On 10 November 2010, a new Afar Sultan called Hanfareh Ali Mirah was crowned in Ethiopia. What does it mean for the Horn of Africa?
There are around 1,000,000 Afar or Danakil people who live mainly in Ethiopia, Djibouti and Eritrea. As most Afar live in Ethiopia, the coronation of a new Sultan is fundamental because of the tensions between the Ethiopian government and the semi-nomadic Afar. It would be an understatement to say that after the 1974 Ethiopian revolution, the relationship between Addis-Ababa and the Afar has not been excellent.
Moreover, the Afar live in the border region between Ethiopia and Eritrea. To travel from Addis-Ababa to the Eritrean port of Asab, one has to go through Afar territory. A new sultan has a role to play in a precarious regional balance where Ethiopia and Eritrea are at loggerheads.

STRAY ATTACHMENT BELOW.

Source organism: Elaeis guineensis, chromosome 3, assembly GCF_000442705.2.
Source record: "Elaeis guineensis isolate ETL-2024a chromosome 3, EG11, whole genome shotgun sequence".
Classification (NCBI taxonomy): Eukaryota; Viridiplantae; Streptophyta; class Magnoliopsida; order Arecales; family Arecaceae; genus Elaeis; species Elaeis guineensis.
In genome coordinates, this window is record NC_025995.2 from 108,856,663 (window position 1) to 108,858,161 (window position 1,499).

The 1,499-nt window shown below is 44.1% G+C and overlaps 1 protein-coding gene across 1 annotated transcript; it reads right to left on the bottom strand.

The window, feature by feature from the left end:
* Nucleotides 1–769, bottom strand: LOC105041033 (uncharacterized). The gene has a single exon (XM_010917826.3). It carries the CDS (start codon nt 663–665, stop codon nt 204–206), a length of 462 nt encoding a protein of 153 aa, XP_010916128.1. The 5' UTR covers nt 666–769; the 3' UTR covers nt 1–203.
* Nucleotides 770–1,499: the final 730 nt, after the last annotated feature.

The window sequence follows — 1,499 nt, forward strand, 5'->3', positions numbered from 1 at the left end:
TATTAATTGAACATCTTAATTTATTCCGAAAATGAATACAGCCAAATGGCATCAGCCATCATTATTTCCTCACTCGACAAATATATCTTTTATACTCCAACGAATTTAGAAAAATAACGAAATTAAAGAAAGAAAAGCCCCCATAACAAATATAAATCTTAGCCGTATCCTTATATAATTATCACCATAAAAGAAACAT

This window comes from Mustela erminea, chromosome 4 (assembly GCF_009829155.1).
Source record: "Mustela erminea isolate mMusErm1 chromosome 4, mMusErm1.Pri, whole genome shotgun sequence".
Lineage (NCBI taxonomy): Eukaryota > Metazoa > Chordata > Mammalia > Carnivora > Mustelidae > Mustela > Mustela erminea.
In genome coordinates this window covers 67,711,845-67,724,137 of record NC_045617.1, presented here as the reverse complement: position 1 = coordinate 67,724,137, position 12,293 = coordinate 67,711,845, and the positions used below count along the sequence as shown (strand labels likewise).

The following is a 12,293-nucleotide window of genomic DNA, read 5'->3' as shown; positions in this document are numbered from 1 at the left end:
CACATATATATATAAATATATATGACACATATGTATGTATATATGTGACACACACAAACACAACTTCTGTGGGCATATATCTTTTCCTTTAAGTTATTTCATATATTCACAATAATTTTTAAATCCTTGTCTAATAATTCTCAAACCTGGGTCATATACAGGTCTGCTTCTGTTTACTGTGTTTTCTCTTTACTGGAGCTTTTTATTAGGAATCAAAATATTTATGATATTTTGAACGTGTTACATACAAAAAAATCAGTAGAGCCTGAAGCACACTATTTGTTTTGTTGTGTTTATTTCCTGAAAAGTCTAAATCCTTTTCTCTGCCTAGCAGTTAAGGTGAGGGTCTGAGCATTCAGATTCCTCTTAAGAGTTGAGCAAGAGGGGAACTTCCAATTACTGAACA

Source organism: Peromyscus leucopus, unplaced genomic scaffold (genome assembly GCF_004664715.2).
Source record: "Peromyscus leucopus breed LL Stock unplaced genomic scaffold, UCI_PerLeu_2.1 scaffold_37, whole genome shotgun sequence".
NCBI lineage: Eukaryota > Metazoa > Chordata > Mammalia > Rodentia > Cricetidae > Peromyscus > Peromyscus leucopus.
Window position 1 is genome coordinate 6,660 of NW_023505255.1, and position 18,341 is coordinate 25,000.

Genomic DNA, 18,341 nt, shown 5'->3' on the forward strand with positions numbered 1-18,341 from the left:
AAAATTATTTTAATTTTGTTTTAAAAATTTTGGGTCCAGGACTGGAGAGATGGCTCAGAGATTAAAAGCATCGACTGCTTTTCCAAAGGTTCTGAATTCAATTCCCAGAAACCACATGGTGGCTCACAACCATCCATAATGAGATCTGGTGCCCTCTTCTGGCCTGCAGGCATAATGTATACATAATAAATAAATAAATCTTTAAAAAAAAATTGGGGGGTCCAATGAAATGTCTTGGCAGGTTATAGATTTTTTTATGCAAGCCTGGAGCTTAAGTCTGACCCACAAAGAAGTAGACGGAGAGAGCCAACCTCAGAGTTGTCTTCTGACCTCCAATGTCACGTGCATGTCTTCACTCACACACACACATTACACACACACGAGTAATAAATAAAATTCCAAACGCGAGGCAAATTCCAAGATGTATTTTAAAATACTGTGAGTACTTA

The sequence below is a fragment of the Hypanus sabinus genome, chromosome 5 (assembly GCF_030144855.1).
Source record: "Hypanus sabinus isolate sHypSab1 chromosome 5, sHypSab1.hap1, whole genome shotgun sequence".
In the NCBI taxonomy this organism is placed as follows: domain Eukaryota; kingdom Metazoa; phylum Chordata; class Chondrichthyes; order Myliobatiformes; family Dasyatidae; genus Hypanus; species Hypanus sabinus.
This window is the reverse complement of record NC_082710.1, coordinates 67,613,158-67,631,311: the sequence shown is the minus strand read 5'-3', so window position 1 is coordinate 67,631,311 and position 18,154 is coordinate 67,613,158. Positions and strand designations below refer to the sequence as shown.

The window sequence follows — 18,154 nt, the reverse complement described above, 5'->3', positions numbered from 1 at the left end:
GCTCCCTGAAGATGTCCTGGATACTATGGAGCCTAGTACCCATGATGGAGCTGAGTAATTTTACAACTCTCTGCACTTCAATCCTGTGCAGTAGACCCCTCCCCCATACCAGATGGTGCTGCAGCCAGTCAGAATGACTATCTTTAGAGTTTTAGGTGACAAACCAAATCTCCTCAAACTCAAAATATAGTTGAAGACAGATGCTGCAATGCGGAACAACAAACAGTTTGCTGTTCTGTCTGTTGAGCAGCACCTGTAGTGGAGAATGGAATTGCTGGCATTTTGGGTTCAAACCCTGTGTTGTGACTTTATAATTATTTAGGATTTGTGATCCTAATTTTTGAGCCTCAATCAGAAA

The coronation of this new sultan has also a consequence on neighbouring Djibouti. The latter was the last French African colony to be decolonised in 1977 and the relationship between the colonial and postcolonial government and the Afar has never been good either. Semi-nomadic Afar have been very often left out by Djibouti. The new sultan will have to play this role of a peacemaker between the national authorities and the Afar.
In the context of the 2011 drought, this new Sultan is the only “traditional authority” with an unofficial political role in the Horn of Africa. This might explain why delegations from Ethiopia, Eritrea, Djibouti but also from France and the European Union were present at his coronation.